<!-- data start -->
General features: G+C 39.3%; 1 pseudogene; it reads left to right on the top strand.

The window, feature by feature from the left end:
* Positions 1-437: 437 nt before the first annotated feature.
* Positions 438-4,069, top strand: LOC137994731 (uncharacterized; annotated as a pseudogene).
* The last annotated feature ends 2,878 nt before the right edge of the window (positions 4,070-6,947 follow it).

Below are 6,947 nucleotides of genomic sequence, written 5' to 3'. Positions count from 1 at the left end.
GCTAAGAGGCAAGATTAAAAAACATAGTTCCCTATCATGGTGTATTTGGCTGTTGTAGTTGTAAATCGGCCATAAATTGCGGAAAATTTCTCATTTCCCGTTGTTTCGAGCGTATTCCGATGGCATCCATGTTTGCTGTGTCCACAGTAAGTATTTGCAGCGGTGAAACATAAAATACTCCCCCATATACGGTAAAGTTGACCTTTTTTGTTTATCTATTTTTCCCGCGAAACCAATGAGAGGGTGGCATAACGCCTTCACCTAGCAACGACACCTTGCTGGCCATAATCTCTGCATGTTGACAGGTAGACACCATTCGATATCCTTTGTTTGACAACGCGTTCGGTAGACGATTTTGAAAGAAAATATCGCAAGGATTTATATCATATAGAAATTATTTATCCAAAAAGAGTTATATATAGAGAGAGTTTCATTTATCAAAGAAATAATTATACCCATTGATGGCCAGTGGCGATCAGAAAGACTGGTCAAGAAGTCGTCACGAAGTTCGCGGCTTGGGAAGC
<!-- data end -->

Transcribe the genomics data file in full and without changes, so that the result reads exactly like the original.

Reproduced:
General features: G+C 39.3%; 1 pseudogene; it reads left to right on the top strand.

The window, feature by feature from the left end:
* Positions 1-437: 437 nt before the first annotated feature.
* Positions 438-4,069, top strand: LOC137994731 (uncharacterized; annotated as a pseudogene).
* The last annotated feature ends 2,878 nt before the right edge of the window (positions 4,070-6,947 follow it).

Below are 6,947 nucleotides of genomic sequence, written 5' to 3'. Positions count from 1 at the left end.
GCTAAGAGGCAAGATTAAAAAACATAGTTCCCTATCATGGTGTATTTGGCTGTTGTAGTTGTAAATCGGCCATAAATTGCGGAAAATTTCTCATTTCCCGTTGTTTCGAGCGTATTCCGATGGCATCCATGTTTGCTGTGTCCACAGTAAGTATTTGCAGCGGTGAAACATAAAATACTCCCCCATATACGGTAAAGTTGACCTTTTTTGTTTATCTATTTTTCCCGCGAAACCAATGAGAGGGTGGCATAACGCCTTCACCTAGCAACGACACCTTGCTGGCCATAATCTCTGCATGTTGACAGGTAGACACCATTCGATATCCTTTGTTTGACAACGCGTTCGGTAGACGATTTTGAAAGAAAATATCGCAAGGATTTATATCATATAGAAATTATTTATCCAAAAAGAGTTATATATAGAGAGAGTTTCATTTATCAAAGAAATAATTATACCCATTGATGGCCAGTGGCGATCAGAAAGACTGGTCAAGAAGTCGTCACGAAGTTCGCGGCTTGGGAAGC